Politics ruin boxing. Everyone is happy in the amateurs but once a fighter goes pro, and money is involved, people change. The tragedy is that a successful boxing relationship has been sidetracked. But more importantly, a promising boxer like Stan Martyniouk had to suffer a setback because those that were closest to him could not see eye to eye.
During his boxing career, which lasted from 1964 to 1978, Wepner compiled a 35-14-2 (17 KOs) record against such greats and notables as Muhammad Ali, George Foreman, Sonny Liston, Buster Mathis, Ernie Terrell, Duane Bobick, Joe Bugner and Manuel Ramos.
His nickname was the “Bayonne Bleeder,” which was a tribute to his hometown in New Jersey, as well as his propensity to bleed profusely but always finish on his feet.
But he is best known for being the inspiration for Sylvester Stallone’s “Rocky” character. In March 1975, the then 35-year-old Wepner challenged Ali for the heavyweight title in Cleveland.
Although he was given little chance of surviving past a few rounds, he is not only credited with knocking Ali down, he lasted into the fifteenth round.
Watching the fight on closed-circuit television was Stallone, who was then a struggling 30-year-old actor. Because he so identified with Wepner, who was holding down two full-time jobs at the time, he raced home to his hovel of an apartment and penned the first “Rocky” screenplay in just a few days.
Last year, Wepner, who had never been compensated for being the “Rocky” prototype, received an undisclosed settlement from Stallone after a well-publicized civil suit.
I became acquainted with Wepner about 15 years ago. While doing an interview with his colorful longtime manager, Al Braverman, the subject of Wepner naturally came up.
Without missing a beat, Braverman, who many people compared to a snarling dog, called Wepner’s home.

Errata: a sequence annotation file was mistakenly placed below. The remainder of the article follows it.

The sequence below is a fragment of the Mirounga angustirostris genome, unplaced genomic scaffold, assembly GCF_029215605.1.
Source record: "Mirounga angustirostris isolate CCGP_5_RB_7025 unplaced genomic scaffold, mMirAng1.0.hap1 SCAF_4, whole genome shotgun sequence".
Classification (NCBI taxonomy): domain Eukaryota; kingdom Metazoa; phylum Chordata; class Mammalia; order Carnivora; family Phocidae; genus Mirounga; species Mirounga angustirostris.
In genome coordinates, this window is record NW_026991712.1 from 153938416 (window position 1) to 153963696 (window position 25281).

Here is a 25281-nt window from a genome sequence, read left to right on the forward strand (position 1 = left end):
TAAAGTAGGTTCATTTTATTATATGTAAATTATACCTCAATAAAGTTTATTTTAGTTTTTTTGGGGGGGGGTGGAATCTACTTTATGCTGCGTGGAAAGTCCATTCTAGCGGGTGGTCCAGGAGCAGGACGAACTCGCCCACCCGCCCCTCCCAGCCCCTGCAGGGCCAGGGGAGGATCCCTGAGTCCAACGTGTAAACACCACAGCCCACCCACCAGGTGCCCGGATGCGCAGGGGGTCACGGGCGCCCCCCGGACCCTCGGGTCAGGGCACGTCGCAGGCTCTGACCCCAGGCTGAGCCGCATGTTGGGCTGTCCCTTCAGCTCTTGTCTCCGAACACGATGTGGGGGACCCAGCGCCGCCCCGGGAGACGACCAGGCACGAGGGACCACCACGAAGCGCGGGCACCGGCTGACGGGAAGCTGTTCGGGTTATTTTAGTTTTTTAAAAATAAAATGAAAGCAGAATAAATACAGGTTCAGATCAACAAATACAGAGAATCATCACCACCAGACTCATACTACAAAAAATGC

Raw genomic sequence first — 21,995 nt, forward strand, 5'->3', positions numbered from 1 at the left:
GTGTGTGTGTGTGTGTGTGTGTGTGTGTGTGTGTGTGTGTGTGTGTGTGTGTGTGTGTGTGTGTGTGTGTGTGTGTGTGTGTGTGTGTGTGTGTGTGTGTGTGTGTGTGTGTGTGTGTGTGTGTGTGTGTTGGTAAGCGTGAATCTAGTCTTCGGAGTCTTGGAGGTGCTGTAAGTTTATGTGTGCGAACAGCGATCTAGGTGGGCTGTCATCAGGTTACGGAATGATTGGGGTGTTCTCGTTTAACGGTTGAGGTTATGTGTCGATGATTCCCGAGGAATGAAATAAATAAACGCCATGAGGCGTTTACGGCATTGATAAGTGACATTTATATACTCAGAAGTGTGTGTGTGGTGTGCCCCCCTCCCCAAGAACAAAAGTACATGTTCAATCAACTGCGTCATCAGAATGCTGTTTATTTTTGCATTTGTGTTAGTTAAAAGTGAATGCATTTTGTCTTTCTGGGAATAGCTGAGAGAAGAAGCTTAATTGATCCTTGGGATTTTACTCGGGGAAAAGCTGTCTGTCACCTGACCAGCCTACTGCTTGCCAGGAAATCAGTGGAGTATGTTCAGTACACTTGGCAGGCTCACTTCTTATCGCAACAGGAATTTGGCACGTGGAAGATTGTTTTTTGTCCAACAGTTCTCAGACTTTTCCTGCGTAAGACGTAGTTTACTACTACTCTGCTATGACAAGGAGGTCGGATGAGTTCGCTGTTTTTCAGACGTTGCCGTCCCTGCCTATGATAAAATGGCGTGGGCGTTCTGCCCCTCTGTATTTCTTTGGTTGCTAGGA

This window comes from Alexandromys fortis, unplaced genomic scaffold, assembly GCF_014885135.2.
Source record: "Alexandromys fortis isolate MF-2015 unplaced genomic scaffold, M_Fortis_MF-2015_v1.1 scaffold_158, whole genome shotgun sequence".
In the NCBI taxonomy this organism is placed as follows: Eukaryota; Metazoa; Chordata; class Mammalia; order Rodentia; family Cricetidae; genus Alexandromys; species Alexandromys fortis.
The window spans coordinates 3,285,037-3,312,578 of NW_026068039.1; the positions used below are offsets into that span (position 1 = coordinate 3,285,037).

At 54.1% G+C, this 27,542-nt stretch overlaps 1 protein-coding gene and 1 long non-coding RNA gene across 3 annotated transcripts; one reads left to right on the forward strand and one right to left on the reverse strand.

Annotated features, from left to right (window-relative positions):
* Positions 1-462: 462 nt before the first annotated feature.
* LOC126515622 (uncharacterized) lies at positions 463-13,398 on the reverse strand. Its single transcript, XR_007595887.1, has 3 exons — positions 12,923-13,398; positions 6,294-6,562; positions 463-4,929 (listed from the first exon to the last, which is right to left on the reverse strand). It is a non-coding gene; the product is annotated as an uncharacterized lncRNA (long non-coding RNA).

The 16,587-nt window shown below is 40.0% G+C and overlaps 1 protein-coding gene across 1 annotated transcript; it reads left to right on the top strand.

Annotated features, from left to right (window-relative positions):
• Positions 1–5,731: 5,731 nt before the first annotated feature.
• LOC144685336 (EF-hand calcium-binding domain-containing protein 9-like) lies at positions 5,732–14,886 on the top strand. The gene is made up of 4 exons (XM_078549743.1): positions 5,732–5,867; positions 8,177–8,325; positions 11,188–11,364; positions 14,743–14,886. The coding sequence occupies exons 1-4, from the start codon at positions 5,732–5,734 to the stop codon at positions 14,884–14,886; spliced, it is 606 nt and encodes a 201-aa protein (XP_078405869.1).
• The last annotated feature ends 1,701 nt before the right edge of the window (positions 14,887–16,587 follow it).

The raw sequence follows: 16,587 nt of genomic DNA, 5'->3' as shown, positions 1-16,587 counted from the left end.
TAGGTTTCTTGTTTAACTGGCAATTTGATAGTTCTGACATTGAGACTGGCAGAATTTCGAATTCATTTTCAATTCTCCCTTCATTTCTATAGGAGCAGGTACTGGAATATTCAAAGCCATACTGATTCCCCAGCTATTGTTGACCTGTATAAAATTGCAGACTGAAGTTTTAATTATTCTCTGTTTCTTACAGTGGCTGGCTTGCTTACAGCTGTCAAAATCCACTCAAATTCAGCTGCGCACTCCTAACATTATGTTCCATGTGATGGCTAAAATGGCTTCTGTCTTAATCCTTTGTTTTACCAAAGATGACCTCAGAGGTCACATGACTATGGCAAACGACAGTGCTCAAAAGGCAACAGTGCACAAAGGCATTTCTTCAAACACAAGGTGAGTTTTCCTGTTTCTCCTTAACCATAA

He left a message on the machine, instructing Wepner in no uncertain terms to treat me “like family.”
Within a day or two, I received a call from Wepner and was invited to his apartment in Bayonne, directly across from the venue where he had made his pro debut a few years after serving four years in the United States Marine Corps.
We have been friendly ever since, which only made me feel worse about his Christmas Day phone call. Every year I say I’m going to beat him to the punch, and every year he winds up calling me first.
And every time I call him, whether it is to ask him to autograph a bagful of boxing gloves to be raffled off at a police benefit or to make an appearance at a Cigar Night or other charitable endeavor, nearly all of which he graciously attends, I reprimand myself for only calling him when I need something.
I always apologize, but he inevitably tells me not to worry, that he’d do anything for a friend.
Even though I’ve probably written 25 separate stories on Wepner for publications ranging from Playboy (Australia), Gallery, Hustler, Heartland, to scores of boxing publications and web sites, believe me when I tell you he’s done a lot more for me than I could ever do for him.
Back in April 1996, when my first wife Frances, an active NYPD sergeant, was battling leukemia, our colleagues on the department hosted a fund raiser for us at the Ukrainian Hall in Manhattan.
Chuck and his lovely wife Linda showed up as the party was in full swing. Chuck even dragged Frances out on the dance floor.
One of my favorite mementos is a photo of the two of them whooping it up. It was taken by Teddy B. Blackburn and it appeared in the now defunct Flash/Boxing Update newsletter.
Their broad, beaming, warm and welcoming smiles, each of which complimented their partial Polish heritage, are both full of hope, love, joy and vitality.